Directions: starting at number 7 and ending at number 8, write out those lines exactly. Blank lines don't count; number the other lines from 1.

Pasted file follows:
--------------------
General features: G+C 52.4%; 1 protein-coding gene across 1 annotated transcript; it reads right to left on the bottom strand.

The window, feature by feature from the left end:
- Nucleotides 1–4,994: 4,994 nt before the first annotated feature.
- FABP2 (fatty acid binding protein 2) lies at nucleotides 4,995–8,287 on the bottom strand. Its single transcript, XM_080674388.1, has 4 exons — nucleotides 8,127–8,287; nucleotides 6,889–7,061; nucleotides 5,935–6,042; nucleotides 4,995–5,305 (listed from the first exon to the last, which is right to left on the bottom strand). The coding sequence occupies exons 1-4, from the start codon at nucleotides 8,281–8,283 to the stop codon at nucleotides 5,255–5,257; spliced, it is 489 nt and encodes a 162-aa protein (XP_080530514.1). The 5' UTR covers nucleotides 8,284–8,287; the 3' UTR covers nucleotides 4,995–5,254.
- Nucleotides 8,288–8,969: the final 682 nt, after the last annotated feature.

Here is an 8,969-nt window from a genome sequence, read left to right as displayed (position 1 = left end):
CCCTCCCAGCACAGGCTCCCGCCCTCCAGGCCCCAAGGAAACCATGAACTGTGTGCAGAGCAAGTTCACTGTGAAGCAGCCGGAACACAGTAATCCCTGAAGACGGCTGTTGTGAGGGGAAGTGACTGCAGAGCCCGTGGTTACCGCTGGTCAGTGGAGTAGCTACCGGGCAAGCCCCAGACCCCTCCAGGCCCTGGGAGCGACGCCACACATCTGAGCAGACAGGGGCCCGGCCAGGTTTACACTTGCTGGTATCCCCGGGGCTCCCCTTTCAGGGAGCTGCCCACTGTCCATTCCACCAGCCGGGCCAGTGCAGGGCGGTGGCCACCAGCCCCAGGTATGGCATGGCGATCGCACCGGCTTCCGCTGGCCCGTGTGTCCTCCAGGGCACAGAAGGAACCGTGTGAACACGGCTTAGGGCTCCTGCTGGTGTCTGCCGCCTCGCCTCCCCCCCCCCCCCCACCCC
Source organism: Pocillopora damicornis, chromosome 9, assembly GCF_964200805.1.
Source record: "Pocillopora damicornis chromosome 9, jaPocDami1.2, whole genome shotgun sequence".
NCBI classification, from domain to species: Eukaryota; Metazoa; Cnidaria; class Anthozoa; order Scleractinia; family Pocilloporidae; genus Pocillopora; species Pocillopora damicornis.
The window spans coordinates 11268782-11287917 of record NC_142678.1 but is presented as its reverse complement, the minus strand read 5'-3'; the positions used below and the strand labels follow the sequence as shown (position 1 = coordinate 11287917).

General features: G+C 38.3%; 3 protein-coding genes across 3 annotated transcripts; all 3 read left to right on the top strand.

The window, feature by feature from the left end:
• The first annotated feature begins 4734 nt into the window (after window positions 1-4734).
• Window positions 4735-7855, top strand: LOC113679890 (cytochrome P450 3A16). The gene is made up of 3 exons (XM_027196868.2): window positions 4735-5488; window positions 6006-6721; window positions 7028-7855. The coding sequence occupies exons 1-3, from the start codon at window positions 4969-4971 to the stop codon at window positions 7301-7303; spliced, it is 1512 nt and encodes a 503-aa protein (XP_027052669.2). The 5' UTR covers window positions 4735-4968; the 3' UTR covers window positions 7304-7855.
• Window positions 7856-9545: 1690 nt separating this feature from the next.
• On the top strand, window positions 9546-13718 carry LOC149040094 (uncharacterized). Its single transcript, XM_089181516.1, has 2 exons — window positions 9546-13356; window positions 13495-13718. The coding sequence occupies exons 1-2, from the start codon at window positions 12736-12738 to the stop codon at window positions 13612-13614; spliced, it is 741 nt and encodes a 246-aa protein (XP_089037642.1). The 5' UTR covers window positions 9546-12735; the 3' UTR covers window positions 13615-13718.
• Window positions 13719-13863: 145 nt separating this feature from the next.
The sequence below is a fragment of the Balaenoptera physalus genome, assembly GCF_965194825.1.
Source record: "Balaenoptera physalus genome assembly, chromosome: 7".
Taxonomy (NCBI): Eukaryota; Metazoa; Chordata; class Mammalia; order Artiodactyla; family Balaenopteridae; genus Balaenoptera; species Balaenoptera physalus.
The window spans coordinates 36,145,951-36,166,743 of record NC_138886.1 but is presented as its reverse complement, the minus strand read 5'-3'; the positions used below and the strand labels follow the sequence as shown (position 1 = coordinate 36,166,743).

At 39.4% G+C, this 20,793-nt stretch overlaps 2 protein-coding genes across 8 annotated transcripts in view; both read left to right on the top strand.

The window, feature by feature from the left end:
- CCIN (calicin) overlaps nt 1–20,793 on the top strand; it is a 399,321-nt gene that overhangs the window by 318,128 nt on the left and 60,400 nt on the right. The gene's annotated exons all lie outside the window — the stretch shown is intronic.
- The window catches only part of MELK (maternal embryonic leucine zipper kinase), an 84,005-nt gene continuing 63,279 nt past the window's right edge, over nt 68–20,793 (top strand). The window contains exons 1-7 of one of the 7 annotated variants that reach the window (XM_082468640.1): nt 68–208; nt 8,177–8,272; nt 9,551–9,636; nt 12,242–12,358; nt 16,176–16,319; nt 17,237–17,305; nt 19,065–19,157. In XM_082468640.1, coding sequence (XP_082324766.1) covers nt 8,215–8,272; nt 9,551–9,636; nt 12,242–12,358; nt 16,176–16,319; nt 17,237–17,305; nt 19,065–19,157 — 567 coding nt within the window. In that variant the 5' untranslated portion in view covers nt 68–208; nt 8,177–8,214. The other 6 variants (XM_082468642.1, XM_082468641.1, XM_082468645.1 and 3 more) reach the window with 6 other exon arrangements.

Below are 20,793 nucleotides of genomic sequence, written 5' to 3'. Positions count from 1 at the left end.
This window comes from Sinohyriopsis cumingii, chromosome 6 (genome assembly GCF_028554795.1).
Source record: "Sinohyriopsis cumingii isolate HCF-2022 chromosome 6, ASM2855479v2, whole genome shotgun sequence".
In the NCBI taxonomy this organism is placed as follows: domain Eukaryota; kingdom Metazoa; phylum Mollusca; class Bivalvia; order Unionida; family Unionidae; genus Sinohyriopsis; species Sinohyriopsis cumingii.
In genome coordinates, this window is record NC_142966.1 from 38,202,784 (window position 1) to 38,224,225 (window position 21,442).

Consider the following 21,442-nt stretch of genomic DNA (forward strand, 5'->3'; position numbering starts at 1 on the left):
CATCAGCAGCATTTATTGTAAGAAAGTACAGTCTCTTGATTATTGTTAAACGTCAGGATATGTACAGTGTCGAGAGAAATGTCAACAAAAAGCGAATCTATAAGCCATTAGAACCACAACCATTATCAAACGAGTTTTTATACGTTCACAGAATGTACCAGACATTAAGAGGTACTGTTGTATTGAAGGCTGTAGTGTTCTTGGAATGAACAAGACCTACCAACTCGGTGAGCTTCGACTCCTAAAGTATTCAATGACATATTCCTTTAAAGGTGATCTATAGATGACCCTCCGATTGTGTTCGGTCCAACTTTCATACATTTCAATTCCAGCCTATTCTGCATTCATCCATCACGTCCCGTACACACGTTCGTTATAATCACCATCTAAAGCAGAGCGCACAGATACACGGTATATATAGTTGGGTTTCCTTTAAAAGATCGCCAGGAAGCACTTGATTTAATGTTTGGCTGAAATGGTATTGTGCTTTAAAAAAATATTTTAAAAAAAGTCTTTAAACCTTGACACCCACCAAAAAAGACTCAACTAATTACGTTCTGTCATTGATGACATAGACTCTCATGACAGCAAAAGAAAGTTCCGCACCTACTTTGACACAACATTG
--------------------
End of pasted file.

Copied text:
CCCTCCCAGCACAGGCTCCCGCCCTCCAGGCCCCAAGGAAACCATGAACTGTGTGCAGAGCAAGTTCACTGTGAAGCAGCCGGAACACAGTAATCCCTGAAGACGGCTGTTGTGAGGGGAAGTGACTGCAGAGCCCGTGGTTACCGCTGGTCAGTGGAGTAGCTACCGGGCAAGCCCCAGACCCCTCCAGGCCCTGGGAGCGACGCCACACATCTGAGCAGACAGGGGCCCGGCCAGGTTTACACTTGCTGGTATCCCCGGGGCTCCCCTTTCAGGGAGCTGCCCACTGTCCATTCCACCAGCCGGGCCAGTGCAGGGCGGTGGCCACCAGCCCCAGGTATGGCATGGCGATCGCACCGGCTTCCGCTGGCCCGTGTGTCCTCCAGGGCACAGAAGGAACCGTGTGAACACGGCTTAGGGCTCCTGCTGGTGTCTGCCGCCTCGCCTCCCCCCCCCCCCCCACCCC
Source organism: Pocillopora damicornis, chromosome 9, assembly GCF_964200805.1.